First Lady Michelle Obama traveled to South Africa and Botswana during an official visit to Africa from June 20 – 26, focusing on youth leadership, education, health and wellness.

The trip was a continuation of Mrs. Obama’s work to engage young people, especially girls and young women, at home and abroad.

 Video: First Lady Michelle Obama Visits Nanga Vhuthilo Community Center

Video: First Lady Michelle Obama Arrives in Botswana

Video: On Board: First Lady Michelle Obama Visits Baylor Center

Video: On Board: First Day with The First Lady in South Africa

In South Africa:

By MacKenzie C. Babb | Staff Writer | 23 June 2011

Washington — U.S. first lady Michelle Obama told young South Africans June 23 that they will achieve their dreams through hard work, dedication and a strong belief in themselves.

“I can see the same promise in all of you as I do in my own girls. That’s what keeps me motivated,” the first lady said to students at the University of Cape Town. “And I want to make sure that you all see that promise in yourselves. It’s so clear to me and so many others. The challenge is to make sure you see it in yourselves.”

The White House said Obama spoke to 55 secondary students chosen from area schools in historically disadvantaged communities for a daylong “immersion experience” at the university, during which they took campus tours, met with university students and were exposed to studying on campus.

“I know that every single one of you can be successful at a university like this or anywhere in the world,” Obama told the students. “Nowadays, it is really about how hard you’re willing to work. It is about whether you’re willing to stay focused and be disciplined. And more importantly, it is about first believing in yourself every step of the way,” she said.

The first lady said the world is looking to South Africa to be a global leader in the 21st century. “And when we say we’re looking to South Africa, what we really mean is that we’re looking to all of you … because you guys are going to be the ones leading this nation in 10 years, in 20 years, in 30 years.”

Obama shared her story of growing up in a working-class neighborhood in Chicago. Although her family did not have much money, Obama said, her parents emphasized the importance of education and were determined to see their children go to college. She and her brother went on to graduate from Princeton University, one of the most prestigious schools in the United States.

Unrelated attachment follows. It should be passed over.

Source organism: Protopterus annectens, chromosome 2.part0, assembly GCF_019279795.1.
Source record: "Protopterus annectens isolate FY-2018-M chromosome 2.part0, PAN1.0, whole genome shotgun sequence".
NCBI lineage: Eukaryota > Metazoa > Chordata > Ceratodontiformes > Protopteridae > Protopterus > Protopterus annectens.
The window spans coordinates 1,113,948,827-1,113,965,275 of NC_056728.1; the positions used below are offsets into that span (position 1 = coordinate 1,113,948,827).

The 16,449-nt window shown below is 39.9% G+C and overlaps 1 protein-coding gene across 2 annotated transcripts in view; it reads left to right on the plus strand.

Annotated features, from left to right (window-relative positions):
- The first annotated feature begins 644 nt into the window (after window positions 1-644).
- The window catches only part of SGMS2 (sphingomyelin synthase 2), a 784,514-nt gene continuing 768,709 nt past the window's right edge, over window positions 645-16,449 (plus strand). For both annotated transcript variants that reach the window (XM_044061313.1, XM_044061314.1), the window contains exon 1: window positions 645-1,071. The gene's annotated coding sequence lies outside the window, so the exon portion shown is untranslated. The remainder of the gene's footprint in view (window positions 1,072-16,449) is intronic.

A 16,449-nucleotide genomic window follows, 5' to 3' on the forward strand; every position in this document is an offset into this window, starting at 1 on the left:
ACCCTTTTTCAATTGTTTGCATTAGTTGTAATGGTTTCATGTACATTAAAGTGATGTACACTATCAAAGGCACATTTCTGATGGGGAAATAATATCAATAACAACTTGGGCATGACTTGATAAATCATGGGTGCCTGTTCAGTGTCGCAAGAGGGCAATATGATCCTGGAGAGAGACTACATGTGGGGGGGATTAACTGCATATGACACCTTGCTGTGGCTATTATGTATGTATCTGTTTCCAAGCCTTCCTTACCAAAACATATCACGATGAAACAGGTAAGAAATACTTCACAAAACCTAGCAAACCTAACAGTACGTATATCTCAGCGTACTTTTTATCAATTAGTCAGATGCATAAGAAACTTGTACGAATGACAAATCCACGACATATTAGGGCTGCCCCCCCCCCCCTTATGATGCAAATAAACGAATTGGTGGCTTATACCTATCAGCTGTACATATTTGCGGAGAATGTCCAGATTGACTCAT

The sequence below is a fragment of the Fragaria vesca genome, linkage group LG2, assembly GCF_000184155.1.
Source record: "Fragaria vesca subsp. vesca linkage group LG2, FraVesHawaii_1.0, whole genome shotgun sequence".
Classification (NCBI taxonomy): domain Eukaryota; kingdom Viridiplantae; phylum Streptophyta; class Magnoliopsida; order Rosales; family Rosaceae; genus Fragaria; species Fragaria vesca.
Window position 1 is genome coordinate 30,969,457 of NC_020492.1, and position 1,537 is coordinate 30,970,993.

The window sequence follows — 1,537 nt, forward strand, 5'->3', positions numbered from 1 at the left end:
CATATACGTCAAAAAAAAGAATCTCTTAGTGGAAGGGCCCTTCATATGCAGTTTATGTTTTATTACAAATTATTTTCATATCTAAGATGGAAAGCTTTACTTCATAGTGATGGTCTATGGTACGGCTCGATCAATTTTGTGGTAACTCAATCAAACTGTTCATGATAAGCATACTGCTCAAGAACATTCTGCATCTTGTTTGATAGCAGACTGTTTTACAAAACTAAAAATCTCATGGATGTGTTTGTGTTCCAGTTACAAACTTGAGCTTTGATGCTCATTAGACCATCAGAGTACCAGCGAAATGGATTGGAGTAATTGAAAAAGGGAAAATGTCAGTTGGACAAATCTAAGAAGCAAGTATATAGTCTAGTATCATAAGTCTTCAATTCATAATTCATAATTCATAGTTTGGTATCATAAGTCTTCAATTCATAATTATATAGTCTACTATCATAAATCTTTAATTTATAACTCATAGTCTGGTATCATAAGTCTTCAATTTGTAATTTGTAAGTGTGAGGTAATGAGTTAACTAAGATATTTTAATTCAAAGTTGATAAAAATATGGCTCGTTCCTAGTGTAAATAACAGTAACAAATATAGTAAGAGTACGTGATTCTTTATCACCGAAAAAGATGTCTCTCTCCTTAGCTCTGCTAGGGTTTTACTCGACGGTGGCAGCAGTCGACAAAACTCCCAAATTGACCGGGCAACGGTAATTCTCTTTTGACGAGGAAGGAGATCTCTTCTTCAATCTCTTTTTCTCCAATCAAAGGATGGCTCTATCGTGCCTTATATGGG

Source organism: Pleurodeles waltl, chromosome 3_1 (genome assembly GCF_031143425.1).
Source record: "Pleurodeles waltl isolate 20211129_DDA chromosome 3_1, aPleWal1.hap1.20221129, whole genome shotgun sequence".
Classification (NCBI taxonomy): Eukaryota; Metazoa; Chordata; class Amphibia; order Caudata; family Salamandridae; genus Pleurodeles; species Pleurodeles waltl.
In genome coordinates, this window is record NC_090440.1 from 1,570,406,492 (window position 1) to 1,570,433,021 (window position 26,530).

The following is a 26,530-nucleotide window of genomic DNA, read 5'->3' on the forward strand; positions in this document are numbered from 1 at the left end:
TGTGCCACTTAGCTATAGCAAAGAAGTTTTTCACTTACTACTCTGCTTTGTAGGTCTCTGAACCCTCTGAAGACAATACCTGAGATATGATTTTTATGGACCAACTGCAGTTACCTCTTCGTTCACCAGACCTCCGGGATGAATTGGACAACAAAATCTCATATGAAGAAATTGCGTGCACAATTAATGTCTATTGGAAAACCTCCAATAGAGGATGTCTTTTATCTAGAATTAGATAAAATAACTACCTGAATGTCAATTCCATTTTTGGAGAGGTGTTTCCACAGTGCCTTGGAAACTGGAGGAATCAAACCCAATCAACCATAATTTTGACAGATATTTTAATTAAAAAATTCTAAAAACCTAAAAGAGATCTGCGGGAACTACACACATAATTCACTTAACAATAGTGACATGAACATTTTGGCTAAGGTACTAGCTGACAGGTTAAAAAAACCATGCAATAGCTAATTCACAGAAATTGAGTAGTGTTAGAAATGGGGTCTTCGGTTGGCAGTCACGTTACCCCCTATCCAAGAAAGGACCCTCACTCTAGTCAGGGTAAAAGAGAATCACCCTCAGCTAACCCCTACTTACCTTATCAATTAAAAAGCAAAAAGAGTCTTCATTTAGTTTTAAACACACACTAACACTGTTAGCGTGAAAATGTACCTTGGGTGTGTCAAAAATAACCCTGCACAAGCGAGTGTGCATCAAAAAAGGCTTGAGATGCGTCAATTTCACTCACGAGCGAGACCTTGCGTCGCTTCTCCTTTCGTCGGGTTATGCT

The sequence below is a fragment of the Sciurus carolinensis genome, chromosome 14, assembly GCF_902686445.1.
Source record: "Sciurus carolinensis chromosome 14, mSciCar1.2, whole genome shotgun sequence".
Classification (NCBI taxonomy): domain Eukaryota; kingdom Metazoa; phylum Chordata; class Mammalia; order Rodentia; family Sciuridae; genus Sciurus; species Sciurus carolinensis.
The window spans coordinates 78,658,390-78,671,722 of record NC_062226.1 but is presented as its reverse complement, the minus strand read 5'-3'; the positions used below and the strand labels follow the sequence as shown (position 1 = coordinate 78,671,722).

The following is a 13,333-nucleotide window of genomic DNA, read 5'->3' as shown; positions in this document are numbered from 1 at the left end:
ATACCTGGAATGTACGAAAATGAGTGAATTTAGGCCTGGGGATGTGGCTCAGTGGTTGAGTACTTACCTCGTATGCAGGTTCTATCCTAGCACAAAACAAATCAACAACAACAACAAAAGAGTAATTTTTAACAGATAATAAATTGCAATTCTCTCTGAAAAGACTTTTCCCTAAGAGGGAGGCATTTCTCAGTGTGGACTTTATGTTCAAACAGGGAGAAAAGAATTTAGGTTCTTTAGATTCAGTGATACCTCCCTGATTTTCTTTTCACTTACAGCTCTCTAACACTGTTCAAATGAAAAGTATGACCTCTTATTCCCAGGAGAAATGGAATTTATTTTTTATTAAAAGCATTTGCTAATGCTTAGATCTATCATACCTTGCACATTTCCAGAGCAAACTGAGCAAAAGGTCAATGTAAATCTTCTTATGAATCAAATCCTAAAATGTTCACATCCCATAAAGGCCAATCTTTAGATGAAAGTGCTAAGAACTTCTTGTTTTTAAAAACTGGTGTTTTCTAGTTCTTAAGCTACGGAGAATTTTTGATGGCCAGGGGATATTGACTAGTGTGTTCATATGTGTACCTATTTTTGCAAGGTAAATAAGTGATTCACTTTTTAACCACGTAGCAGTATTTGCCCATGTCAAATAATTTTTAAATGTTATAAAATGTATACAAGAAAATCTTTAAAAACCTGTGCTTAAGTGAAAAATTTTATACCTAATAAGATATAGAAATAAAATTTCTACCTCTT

The first lady’s remarks to students in Cape Town came as part of her weeklong visit to southern Africa. Since arriving June 21, she has met with former South African President Nelson Mandela, visited with Nompumelelo Ntuli-Zuma, wife of South African President Jacob Zuma, and addressed the U.S.-sponsored Young African Women Leaders Conference. She has also spent time with schoolchildren and toured national museums with daughters Sasha and Malia, her mother, Marian Robinson, and her niece and nephew, Leslie and Avery Robinson.

Obama is scheduled to travel June 24 to Gaborone, Botswana, where she will meet with President Ian Khama, visit a children’s clinic and take a private safari with her family before returning to Washington June 26.

(This is a product of the Bureau of International Information Programs, U.S. Department of State. Web site: http://iipdigital.usembassy.gov/iipdigital-en/index.html)

 

In Botswana:

By MacKenzie C. Babb | Staff Writer | 24 June 2011

Washington — First lady Michelle Obama is stressing the importance of family and community in encouraging young women in Botswana to reach their goals.

“All of our journeys are shaped, in part, by people in our lives who love us, who believe in us, and who invest in us,” Obama said June 24 in remarks to a women’s leadership luncheon in Gaborone, Botswana.

The first lady said that in addition to the young women honored at the event, their family members, caregivers and mentors were also invited to take part. “We did this purposefully because we know that education is a family affair. It’s a community affair, particularly when it comes to educating young women.”

The event celebrated 23 students chosen for their success in secondary school and university. Obama said many of the young women were the first in their families to receive higher education, and commended them for overcoming “tremendous odds to do so.”

They were joined by 10 women leaders, each of whom Obama said “has carved out an extraordinary path in this world” and “broken all kinds of barriers” along the way. The group included the first woman chosen as a FIFA soccer referee, the first woman to serve on Botswana’s highest court and the country’s attorney general.